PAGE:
Saturday, August 30, 2008

You'll become a fan of whole-house fans

This is really cool. Fan's can definitely save more energy than an air conditioner and are also more environmentally friendly.
...a whole-house fan uses only 10% to 20% as much electricity as a central air conditioner. Also, it uses significantly less electricity than a window air conditioner, yet it keeps the entire house more comfortable, not just one room. Installing one generally provides a good payback on the investment.

You'll become a fan of whole-house fans | | Detroit Free Press

Wednesday, August 20, 2008

Backyard wind turbine generates generate 25-30% of your home’s power

Windspire a 1 kW vertical wind turbine designed to be placed in your backyard which its manufacturer, Mariah Power claims will generate 25-30% of your home’s power.

Friday, August 15, 2008

Xeriscape, the Art of Water Conserving Landscaping

As climate patterns shift, xeriscaping is catching on in other areas and has been very popular here in Spain for the last few years. The term itself derives from the Greek word ‘xeros’, meaning dry, and the word ‘landscape’.

The idea behind Xeriscapes is to create gardens with a rational water use, to avoid any waste of water, especially in Mediterranean and warm temperate climates. Saving water however is not the only objective of Xeriscaping. It also intends to eliminate the amount of chemical fertilizers and pesticides as well as petrol-driven machinery to keep the garden in shape. Plus is saves you money and maintenance.

How does it work? When designing the landscape, plants whose natural requirements are appropriate to the local climate should be chosen. They don’t necessary have to be all local plants, but they should originate from the same climate. Furthermore, water loss through evaporation and run-off should be avoided.

Examples for common plants used in Western xeriscaping are agave, cactus, lavender, juniper, sedum and thyme, according to Wikipedia.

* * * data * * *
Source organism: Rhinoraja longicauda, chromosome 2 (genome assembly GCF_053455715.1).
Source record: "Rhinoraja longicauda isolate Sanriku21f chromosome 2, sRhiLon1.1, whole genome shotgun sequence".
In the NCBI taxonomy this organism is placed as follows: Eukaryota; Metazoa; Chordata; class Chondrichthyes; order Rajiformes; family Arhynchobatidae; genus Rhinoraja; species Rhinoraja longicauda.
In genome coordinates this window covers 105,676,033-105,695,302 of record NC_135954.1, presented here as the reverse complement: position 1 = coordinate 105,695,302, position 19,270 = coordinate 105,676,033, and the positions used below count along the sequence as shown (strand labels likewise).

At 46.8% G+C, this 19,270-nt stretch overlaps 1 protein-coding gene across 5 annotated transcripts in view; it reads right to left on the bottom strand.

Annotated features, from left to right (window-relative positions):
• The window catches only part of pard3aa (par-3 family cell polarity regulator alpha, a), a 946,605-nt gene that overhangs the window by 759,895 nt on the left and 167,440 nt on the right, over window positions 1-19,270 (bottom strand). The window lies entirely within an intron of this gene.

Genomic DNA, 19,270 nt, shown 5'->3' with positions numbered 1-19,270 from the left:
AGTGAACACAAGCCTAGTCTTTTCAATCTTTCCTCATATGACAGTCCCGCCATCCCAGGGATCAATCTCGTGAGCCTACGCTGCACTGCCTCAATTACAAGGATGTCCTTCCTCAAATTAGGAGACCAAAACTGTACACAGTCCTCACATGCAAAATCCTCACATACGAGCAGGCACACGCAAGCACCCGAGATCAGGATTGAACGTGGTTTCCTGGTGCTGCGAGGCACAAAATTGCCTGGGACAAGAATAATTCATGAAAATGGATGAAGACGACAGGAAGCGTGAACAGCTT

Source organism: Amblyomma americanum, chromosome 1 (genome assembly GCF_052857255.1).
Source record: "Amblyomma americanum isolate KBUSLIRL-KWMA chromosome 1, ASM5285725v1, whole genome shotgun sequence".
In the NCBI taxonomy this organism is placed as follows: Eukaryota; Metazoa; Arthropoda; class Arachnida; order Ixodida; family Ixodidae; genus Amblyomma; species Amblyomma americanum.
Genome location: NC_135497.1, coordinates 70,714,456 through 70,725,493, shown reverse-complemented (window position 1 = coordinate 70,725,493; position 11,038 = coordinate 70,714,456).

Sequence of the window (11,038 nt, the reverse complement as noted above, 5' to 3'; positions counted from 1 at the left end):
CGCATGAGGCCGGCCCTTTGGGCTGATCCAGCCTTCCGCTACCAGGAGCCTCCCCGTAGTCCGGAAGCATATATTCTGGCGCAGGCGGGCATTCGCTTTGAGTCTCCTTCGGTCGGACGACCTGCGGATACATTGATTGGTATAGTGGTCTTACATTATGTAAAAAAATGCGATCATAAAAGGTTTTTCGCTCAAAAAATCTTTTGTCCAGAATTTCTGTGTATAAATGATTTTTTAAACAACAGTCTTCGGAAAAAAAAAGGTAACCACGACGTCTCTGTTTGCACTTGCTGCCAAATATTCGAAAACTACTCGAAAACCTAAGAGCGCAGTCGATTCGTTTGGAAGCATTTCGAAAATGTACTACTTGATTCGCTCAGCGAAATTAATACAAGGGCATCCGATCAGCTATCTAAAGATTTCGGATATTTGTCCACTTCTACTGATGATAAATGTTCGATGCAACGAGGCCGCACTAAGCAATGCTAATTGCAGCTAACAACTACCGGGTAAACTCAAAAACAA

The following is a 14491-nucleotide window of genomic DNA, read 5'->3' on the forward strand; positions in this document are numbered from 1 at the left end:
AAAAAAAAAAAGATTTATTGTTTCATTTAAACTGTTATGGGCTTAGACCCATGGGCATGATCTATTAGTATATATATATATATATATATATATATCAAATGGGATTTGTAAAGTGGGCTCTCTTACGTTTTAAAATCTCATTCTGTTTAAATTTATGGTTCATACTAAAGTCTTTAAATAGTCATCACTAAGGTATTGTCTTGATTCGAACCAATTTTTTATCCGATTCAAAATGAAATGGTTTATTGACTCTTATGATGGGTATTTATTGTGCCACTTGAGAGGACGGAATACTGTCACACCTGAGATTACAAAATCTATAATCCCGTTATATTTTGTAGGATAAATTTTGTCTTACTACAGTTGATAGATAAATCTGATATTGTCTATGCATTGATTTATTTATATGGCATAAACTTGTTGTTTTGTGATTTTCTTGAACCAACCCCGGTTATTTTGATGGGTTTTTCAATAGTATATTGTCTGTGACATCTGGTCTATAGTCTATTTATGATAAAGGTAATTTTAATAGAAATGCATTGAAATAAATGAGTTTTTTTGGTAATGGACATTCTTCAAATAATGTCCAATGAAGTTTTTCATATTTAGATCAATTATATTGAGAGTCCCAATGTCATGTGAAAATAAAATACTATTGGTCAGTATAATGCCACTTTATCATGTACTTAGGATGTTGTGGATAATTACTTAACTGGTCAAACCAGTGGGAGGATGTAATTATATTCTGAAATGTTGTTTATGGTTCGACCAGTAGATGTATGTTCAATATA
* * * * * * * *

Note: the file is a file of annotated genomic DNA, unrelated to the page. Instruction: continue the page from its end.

Xeriscape, the Art of Water Conserving Landscaping

Lumeta Makes Peel-and-Stick Solar Panel

Solar rooftop installations just got a lot easier: Lumeta, a subsidiary of construction heavyweight DRI, has developed a solar panel sticker -- the Power-Ply 380. The company says its convenient peel-and-stick solar technology allows it to be installed almost twice as fast as regular rack-mounted panels -- a claim put to the test in the above video.

The panels are half as heavy as concrete roofing tiles and can be tailored to fit on most tile designs -- concrete, clay, profile and flat (added bonus: they come in a variety of colors). As Wired Science's Alexis Madrigal notes, the Power-Ply's main downside is that it loses the sun's optimal angle, thus making the peel-and-stick panels less efficient than some of its alternatives.

That energy loss amounts to around 5% of the panels' power production. According to its promotional datasheet, its panels can each produce 380 Wp of power under peak performance conditions. Lumeta is hoping to ride on a wave of growing consumer interest in solar panels -- particularly new homeowners looking to invest in energy-efficient technologies for the long run.

Lumeta Makes Peel-and-Stick Solar Panel Installations a Breeze : TreeHugger

Electric bikes selling briskly as gas prices climb

The surging cost of gasoline and a desire for a greener commute are turning more people to electric bikes as an unconventional form of transportation. They function like a typical two-wheeler but with a battery-powered assist, and bike dealers, riders and experts say they are flying off the racks.

Official sales figures are hard to pin down, but the Gluskin-Townley Group, which does market research for the National Bicycle Dealers Association, estimates 10,000 electric bikes were sold in the U.S. in 2007, up from 6,000 in 2006.

Bert Cebular, who owns the electric bike and scooter dealership NYCeWheels in New York, said his sales are up about 50 percent so far this year over last. Inc. says sales of electric bikes surged more than 6,000 percent in July from a year earlier, in part because of its expanded offerings.

"The electric bikes are the next big thing," said Frank Jamerson, a former General Motors Corp. executive turned electric vehicle guru.

They're even more popular in Europe, where Sophie Nenner, who opened a Paris bike store in 2005, says motorists boxed in by traffic jams are looking for an alternative for short journeys that doesn't involve navigating overcrowded transport systems.

Industry associations estimate 89,000 electric bikes were sold in the Netherlands last year, while 60,000 power-assisted bikes were sold in Germany.

The principle behind electric bikes is akin to that behind hybrid cars: Combine the conventional technology — in this case, old-fashioned pedaling — with a battery-powered motor.

The net result is a vehicle that rides a bit like a scooter, with some legwork required. Most models have a motorcycle-like throttle that gives a boost while going up hills or accelerating from a stop. On some models, the motor kicks in automatically and adjusts its torque based on how hard the rider pedals.

Although regulations vary by state, federal law classifies electric bikes as bicycles, and no license or registration is required as long as they don't go faster than 20 mph and their power doesn't exceed 750 watts.

Electric bikes selling briskly as gas prices climb - Yahoo! News